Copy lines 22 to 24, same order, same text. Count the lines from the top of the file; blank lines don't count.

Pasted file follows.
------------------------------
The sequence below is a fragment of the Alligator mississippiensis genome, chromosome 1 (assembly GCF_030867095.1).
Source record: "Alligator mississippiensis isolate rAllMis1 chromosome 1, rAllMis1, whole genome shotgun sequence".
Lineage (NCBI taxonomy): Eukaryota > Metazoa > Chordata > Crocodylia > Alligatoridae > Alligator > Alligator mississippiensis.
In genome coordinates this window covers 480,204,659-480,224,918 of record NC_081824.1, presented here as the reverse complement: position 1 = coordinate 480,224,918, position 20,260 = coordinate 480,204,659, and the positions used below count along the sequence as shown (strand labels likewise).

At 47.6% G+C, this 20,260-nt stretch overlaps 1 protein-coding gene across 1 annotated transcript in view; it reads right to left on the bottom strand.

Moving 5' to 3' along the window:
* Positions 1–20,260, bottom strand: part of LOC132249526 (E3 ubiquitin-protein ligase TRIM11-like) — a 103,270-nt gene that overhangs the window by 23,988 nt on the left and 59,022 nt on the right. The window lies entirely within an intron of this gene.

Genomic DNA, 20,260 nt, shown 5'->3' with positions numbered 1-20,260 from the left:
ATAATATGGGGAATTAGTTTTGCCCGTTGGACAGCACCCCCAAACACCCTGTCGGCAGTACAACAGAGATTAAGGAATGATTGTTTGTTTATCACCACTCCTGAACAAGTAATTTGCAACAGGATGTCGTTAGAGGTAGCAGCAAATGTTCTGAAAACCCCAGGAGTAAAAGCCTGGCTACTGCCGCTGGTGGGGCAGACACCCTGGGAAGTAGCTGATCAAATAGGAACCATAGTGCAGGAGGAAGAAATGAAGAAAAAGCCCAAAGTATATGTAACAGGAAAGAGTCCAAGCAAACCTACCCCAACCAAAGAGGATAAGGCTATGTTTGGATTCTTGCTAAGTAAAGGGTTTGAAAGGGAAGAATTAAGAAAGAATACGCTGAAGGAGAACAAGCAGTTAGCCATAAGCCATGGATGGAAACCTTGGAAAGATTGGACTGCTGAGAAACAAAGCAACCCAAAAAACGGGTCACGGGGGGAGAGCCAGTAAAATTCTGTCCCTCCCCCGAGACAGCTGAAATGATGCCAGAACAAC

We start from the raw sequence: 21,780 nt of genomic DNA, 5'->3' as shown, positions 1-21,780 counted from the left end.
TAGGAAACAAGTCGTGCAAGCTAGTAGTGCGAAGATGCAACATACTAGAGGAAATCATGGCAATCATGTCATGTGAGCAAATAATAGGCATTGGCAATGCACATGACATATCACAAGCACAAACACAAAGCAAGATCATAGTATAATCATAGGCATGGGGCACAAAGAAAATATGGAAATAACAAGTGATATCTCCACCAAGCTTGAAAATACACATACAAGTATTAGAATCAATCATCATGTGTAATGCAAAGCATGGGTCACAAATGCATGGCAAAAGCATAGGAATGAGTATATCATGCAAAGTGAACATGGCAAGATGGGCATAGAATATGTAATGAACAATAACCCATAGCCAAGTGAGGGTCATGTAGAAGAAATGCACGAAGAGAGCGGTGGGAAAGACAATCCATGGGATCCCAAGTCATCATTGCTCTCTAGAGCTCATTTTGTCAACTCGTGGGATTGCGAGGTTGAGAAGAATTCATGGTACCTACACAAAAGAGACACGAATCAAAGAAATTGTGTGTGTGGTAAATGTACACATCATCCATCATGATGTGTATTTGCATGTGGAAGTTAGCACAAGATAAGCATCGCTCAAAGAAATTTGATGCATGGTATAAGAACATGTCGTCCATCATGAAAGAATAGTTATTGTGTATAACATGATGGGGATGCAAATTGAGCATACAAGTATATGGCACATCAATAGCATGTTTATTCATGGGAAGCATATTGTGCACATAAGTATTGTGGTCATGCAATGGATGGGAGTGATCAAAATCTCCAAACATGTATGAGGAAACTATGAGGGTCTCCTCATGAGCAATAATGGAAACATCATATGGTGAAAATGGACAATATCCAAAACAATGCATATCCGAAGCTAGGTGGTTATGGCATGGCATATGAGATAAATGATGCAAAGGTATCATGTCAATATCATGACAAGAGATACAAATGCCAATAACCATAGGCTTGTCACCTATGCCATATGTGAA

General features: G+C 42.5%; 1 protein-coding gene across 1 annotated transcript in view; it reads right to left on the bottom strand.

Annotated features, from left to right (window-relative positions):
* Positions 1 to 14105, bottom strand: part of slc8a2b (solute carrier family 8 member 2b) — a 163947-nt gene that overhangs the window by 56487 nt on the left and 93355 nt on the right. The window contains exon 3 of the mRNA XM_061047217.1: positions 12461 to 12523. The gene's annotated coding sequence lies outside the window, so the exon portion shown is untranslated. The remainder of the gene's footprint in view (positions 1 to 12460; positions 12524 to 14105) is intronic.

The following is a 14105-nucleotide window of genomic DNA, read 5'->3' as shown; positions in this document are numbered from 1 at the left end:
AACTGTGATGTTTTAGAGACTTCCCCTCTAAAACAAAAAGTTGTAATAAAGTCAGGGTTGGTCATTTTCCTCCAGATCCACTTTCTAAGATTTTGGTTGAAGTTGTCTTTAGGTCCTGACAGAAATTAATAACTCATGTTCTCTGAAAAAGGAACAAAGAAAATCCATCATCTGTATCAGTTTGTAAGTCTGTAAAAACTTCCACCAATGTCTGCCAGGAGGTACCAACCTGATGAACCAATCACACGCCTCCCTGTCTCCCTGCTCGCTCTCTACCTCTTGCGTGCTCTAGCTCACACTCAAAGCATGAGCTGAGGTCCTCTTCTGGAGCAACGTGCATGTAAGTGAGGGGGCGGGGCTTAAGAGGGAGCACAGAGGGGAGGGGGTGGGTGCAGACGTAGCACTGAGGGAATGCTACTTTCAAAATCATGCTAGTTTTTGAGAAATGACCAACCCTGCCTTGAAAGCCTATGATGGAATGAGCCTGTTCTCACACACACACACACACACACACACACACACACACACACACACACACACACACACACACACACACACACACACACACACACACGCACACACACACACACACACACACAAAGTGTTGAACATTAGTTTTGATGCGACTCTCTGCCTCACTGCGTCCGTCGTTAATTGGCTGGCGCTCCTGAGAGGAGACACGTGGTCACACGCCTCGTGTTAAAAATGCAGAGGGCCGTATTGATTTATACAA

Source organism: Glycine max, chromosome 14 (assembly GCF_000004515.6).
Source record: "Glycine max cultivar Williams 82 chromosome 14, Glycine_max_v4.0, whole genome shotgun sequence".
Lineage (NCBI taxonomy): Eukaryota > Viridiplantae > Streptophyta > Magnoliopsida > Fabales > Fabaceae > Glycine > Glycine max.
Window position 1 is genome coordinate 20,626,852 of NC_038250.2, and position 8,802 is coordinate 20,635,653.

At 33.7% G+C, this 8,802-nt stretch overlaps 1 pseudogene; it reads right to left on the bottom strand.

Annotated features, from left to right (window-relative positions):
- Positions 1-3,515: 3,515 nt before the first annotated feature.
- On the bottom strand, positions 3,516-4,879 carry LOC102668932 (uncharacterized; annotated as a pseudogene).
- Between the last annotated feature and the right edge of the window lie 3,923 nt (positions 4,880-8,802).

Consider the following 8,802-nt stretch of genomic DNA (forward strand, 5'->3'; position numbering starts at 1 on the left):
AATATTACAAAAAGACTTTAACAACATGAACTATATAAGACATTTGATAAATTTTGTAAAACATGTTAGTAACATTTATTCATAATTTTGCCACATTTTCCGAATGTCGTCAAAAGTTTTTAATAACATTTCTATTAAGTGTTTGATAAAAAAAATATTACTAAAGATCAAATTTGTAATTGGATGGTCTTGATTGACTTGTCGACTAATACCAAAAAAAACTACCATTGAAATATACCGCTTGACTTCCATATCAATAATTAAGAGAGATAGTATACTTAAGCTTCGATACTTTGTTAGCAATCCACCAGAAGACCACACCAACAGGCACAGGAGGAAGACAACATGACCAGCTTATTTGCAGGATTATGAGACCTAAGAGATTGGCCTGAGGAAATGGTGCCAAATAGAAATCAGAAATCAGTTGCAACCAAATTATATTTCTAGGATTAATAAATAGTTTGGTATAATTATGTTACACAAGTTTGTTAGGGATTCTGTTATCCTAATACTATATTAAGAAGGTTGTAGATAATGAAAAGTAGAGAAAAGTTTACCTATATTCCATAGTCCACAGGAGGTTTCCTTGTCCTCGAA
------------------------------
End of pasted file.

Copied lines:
Annotated features, from left to right (window-relative positions):
- Positions 1-3,515: 3,515 nt before the first annotated feature.
- On the bottom strand, positions 3,516-4,879 carry LOC102668932 (uncharacterized; annotated as a pseudogene).